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Role of strategies 1. Framework for Operational Planning.

Strategies provide the framework for plans by channeling operating decisions and oftenpredeciding them. If strategies are developed carefully and understood properly bymanagers, they provide more consistent framework for operational planning. If thisconsistency exists and applied, there would be deployment of organizational resources inthose areas where they find better use. Strategies define the business area both in terms of customers and geographical areas served. Better the definition of these areas, better will bethe deployment of resources. For example, if an organization has set that it will intro-ducenew products in the market, it will allocate more resources to research and development activities, which is reflected in budget preparation. 2. Clarity in Direction of Activities .Strategies focus on direction of activities by specifying what activities are to be undertakenfor achieving organizational objectives. They make the organizational objectives more clearand specific. For example, a business organization may define its objective as profit earningor a nonbusiness organization may define its objective as social objective. But thesedefinitions are too broad and even vague for putting them into operation. They are betterspelled by strategies, which focus on operational objectives and make them more practical.For example, strategies will provide how profit objective can be sharply defined in terms of how much profits is to be earned and what resources Of how much profit is to be earnedand what resources will be required for that. When objectives are spelled out in theseterms, they provide clear direction to per-sons in the organization responsible forimplementing various courses of action. Most people perform better if they know clearlywhat they are expected to do and where their organization is going 3. Increase Organizational Effectiveness. Strategies ensure organizational ef-fectiveness in several ways. The concept of effectiveness is that the organization is able to achieve its objectives within the givenresources. Thus, for effectiveness, it is not only necessary that resources are put to the best of their efficiency but also that they are put in a way which ensures their contribution to organizational objectives. In fact, taking strategic management, whichstates the objective of the organization in the context of given resources, can do this.Therefore, each resource of the organization has a specific use at a particular time. Thus,strategies ensure that resources are put in action in a way in which these have beenspecified. If this is done, organization will achieve effectiveness 4. Personnel Satisfaction. Strategies contribute towards organization effectiveness by providing satisfaction to thepersonnel of the organization. In organization where formal strategic management processis followed, people are more satisfied by defi-nite prescription of their roles therebyreducing role conflict and role ambiguity. If the decisions are systematized in theorganization, everyone knows how to proceed, how to contribute towards organizationalobjectives, where the information may be available, who can make decisions, and so on.Such clarity will bring effectiveness at the individual level and consequently at organizational level. Strategies provide all these things in the organization through whicheverything is made crystal clear. Looking into the role of strategy, Ross and Kami have suggested without a strategy the organization is like a ship without a rudder, going around in circles. It is like a tramp; it has no place to go. They ascribe most business failures to lack of strategy, or the wrong strategy, or lack of implementation of a reasonably good strategy. They conclude from theirstudy that without appropriate strategy effec-tively implemented, failure is a matter of time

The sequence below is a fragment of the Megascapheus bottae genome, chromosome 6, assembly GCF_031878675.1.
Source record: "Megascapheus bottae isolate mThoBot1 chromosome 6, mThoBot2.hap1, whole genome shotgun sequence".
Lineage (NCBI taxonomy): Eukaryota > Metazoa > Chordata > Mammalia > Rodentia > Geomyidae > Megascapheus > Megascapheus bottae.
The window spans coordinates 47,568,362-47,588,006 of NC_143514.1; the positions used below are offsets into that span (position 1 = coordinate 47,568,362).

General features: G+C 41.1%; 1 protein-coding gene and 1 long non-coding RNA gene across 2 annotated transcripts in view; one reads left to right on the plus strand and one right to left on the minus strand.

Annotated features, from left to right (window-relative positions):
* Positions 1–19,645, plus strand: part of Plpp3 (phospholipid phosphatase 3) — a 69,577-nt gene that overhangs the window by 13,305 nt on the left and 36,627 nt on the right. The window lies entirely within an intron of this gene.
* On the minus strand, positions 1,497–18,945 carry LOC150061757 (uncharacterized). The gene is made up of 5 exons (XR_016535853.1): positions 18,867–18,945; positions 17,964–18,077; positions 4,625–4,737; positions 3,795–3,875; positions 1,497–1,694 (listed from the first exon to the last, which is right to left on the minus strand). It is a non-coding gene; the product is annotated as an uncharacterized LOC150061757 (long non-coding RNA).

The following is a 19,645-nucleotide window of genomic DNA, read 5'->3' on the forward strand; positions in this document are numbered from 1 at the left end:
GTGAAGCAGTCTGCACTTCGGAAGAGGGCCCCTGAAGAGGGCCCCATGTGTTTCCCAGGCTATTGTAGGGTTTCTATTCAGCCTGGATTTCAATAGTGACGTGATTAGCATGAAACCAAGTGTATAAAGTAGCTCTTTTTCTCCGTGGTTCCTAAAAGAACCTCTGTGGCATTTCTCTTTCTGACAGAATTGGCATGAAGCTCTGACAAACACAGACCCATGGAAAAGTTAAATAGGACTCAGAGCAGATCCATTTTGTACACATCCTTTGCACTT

Goal vs Objective ThewordsGoal and Objective are often confused with each other. They both describethings that a person may want to achieve or attain but in relative terms may mean different things. Both are desired outcomes of work done by a person but what sets them apart is thetime frame, attributesthey'reset for and theeffect they inflict.